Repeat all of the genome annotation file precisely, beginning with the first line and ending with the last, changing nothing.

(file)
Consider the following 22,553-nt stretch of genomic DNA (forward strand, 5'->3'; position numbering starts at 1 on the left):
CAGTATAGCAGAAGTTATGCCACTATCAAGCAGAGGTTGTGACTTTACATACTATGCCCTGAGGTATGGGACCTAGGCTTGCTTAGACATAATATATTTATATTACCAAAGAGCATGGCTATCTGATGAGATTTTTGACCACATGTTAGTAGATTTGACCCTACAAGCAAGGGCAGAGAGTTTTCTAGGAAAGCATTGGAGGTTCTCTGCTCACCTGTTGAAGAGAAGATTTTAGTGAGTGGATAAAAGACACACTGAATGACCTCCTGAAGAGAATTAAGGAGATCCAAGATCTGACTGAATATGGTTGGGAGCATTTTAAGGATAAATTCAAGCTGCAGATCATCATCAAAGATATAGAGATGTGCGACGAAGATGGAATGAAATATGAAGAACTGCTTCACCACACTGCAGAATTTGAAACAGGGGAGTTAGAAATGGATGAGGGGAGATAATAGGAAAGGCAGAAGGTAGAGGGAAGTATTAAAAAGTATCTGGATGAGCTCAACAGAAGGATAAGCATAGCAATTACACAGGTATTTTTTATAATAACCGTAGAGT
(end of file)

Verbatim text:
Consider the following 22,553-nt stretch of genomic DNA (forward strand, 5'->3'; position numbering starts at 1 on the left):
CAGTATAGCAGAAGTTATGCCACTATCAAGCAGAGGTTGTGACTTTACATACTATGCCCTGAGGTATGGGACCTAGGCTTGCTTAGACATAATATATTTATATTACCAAAGAGCATGGCTATCTGATGAGATTTTTGACCACATGTTAGTAGATTTGACCCTACAAGCAAGGGCAGAGAGTTTTCTAGGAAAGCATTGGAGGTTCTCTGCTCACCTGTTGAAGAGAAGATTTTAGTGAGTGGATAAAAGACACACTGAATGACCTCCTGAAGAGAATTAAGGAGATCCAAGATCTGACTGAATATGGTTGGGAGCATTTTAAGGATAAATTCAAGCTGCAGATCATCATCAAAGATATAGAGATGTGCGACGAAGATGGAATGAAATATGAAGAACTGCTTCACCACACTGCAGAATTTGAAACAGGGGAGTTAGAAATGGATGAGGGGAGATAATAGGAAAGGCAGAAGGTAGAGGGAAGTATTAAAAAGTATCTGGATGAGCTCAACAGAAGGATAAGCATAGCAATTACACAGGTATTTTTTATAATAACCGTAGAGT